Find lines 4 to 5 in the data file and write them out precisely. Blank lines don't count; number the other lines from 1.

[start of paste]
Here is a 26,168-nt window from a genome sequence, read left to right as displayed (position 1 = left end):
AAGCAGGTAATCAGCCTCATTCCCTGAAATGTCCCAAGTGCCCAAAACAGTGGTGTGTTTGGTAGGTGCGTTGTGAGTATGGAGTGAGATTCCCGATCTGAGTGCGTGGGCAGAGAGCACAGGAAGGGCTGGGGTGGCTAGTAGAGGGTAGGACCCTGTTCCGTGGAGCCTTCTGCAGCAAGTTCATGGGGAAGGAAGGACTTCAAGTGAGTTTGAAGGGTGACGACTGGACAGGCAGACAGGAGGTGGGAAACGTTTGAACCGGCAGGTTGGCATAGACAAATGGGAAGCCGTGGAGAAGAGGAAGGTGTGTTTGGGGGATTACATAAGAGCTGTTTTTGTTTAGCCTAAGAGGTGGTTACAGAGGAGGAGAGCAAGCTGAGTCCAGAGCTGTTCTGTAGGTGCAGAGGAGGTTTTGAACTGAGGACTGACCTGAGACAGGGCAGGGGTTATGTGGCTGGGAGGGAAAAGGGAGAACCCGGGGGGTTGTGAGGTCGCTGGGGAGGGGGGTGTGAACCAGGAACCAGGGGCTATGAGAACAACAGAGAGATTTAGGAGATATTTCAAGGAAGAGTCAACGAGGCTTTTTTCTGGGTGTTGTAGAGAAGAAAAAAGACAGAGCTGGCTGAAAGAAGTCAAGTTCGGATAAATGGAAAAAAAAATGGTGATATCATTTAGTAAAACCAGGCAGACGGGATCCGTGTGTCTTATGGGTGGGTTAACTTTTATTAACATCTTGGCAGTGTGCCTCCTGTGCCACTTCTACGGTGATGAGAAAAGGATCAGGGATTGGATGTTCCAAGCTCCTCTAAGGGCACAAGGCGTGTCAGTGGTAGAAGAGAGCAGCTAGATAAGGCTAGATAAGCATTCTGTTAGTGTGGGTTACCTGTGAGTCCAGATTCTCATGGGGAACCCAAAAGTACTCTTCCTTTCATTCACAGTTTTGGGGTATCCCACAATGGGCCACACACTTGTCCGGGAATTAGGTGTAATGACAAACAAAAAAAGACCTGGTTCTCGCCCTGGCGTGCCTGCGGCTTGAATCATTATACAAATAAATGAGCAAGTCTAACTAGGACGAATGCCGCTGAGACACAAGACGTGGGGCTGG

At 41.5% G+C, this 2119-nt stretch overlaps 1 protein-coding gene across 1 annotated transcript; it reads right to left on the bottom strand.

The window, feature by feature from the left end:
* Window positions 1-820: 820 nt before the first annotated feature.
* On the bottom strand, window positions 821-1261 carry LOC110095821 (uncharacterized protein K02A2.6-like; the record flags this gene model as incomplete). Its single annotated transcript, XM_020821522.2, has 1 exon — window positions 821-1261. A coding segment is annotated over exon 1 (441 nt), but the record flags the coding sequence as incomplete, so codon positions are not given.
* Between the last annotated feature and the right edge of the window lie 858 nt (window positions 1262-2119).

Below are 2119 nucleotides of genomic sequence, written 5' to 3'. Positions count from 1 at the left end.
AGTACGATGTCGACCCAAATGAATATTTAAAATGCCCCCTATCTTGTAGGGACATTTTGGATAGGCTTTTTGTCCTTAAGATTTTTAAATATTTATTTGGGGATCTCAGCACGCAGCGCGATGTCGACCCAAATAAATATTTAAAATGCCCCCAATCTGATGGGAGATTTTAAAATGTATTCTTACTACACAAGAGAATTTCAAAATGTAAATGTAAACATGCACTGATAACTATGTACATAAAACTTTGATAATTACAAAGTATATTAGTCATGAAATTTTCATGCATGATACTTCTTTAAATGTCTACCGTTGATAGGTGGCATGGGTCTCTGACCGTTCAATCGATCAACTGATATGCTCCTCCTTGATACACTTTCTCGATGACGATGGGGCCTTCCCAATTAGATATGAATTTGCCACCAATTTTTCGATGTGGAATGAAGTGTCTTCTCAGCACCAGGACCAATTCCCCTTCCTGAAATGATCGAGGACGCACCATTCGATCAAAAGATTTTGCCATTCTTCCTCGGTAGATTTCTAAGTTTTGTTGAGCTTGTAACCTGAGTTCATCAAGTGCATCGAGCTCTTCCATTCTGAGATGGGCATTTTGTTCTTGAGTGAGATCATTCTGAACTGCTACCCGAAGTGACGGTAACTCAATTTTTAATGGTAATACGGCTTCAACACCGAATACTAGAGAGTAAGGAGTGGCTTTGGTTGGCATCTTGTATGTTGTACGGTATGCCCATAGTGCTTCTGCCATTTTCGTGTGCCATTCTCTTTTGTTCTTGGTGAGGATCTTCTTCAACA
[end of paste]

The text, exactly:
The window, feature by feature from the left end:
* Window positions 1-820: 820 nt before the first annotated feature.